Thankfully, this is a trend that has hit beer minimally.  There have been certain transgressors (I’m looking at you, Maple Bacon Voodoo Doughnut!), but the serious connoisseurs have universally reviled them.  Some, however, skirt this universality and can be very polarizing.  Tommyknocker Maple Nut Brown Ale is one of these beers, and taking a look at the big-two review sites highlights this.  Beer Advocate gives it basically a C+, Rate Beer an abysmal 33.  Now, in matters of this, I try to forget that Beer Advocate owner (Todd Alstrom) is one of the biggest douches on planet earth (something about Hurricane Sandy and Storm Nemo and terrible schadenfreude).  Generally I consult both, but my own experience puts me in the Rate Beer camp (also, I have to admit I really like their App), this beer is downright disappointing.  As a brown ale it’s far too light-bodied, as a nut brown ale it’s hardly nutty, but as a maple nut brown ale…  Well, you can taste SOMETHING like maple.  It’s just cloyingly sweet, like imitation maple breakfast syrup in a just passable brown ale.  I’m not dissuaded from trying Tommyknocker’s other stuff (I hear the imperial maple nut brown ale is better, maybe), but this is one I won’t trifle with again.

Le Cirque Founder Returns to Release New Book

Mitchell Wilburn, Sirio Maccioni, John Curtas

Le Cirque, for lack of a better word, is an institution.  This was true when the mother-ship opened in 1974 New York City (otherwise known as when NYC was extremely scary and fine dining was scarce), and it is doubly true today in every location another Le Cirque or Sirio or Circo opens.  The founder and patriarch of this family-owned business has been a classic character in the New York food scene, but on special occasion the man himself, the consummate host, will make it out to our humble metropolis.  Sirio Maccioni has been masterminding and marshaling a legacy of amazing chefs, consistently head-turning food, a social-club for the elite, and arguably has been the axis on which the fine dining of our great nation has spun on for the last forty years.  In this age of celebrity chefs and TV cooking competitions, there seems to have been a shift in restaurant culture.  This shift is not necessarily towards the food, but rather away from the “experience”.  In this realm, the realm of greeting guests, being a likable and charismatic host, and giving your restaurant its personality, Sirio Maccioni was the Gordon Ramsay, the Joël Robuchon, the Thomas Keller of his day.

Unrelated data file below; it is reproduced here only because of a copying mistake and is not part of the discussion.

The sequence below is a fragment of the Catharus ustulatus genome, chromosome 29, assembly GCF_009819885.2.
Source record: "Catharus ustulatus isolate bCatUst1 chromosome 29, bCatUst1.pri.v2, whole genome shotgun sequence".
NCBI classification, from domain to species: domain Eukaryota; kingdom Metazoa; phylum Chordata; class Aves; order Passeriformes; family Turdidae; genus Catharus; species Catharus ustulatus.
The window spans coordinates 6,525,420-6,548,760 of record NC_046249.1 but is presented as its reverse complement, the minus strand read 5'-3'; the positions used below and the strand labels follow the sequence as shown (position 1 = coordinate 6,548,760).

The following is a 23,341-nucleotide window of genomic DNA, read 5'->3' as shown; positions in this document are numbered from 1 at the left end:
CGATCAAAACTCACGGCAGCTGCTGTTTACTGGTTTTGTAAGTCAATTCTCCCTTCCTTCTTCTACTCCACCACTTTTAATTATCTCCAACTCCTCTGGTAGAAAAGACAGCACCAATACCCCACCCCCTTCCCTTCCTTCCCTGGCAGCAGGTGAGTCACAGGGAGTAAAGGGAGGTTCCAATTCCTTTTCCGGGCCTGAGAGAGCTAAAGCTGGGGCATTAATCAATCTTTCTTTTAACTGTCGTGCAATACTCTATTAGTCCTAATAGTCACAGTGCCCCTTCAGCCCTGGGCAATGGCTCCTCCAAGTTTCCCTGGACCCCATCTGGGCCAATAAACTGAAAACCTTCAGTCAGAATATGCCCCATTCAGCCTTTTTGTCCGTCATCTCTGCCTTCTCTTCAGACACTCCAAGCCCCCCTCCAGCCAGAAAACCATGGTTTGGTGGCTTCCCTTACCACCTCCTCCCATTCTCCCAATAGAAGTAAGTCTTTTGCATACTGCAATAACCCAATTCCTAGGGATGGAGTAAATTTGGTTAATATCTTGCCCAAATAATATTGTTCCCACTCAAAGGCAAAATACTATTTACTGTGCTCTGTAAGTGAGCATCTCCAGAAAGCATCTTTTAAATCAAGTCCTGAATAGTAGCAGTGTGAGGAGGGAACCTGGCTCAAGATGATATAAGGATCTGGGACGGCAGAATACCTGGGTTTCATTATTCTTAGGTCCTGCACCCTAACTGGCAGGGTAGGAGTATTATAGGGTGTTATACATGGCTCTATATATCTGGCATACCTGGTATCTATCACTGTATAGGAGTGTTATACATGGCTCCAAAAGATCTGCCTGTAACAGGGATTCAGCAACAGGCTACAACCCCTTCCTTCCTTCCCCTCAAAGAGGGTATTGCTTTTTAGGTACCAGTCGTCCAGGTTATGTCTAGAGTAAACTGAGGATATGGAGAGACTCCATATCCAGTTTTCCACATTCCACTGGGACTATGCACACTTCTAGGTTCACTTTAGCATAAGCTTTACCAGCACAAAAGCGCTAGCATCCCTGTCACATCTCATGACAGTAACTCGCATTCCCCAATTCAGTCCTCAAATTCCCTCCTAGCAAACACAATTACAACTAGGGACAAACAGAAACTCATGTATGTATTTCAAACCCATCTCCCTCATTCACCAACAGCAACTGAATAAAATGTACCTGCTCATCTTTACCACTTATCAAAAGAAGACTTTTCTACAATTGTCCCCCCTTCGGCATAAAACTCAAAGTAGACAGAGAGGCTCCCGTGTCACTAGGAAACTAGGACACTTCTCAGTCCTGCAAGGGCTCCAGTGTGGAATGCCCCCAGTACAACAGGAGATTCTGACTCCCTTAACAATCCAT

Sirio came back to Vegas to promote his new book, A Table at Le Cirque.  Part coffee-table book, part photo-memoir, part cook book, it’s yet another release from the Maccioni family to yours. While the last few media releases from the Maccionis have either been collections of old family recipes from his wife, Egidiana Maccioni, personal and in-depth autobiographies, or even a behind-the-scenes HBO special on the family’s tribulations in moving Le Cirque from the Palace Hotel to the Bloomberg Building, A Table at Le Cirque has been more of an honest look at the restaurant in its heyday.  Sirio has garnered a world-class assortment of anecdotes, ranging from his most impressive guest (among which, Pope John-Paul: “He knew fifteen languages!”) to frequent dining stars like Frank Sinatra, Andy Warhol, and Diana Ross.  And of course, for the chefs in all of us you’ll find a few of the dishes that made Le Cirque an icon.  Their time periods are reflected in their style, and as Le Cirque as a whole in the position of a trend setter.  Mr. Maccioni, whose three sons Mario, Marco, and Mauro continue his legacy in professionalism, is still a host at heart.  Always quick to hospitality, at his age he still signed any book needing signed and posted for photos with whoever wanted one, ever a affable face to fine-dining’s usual stony visage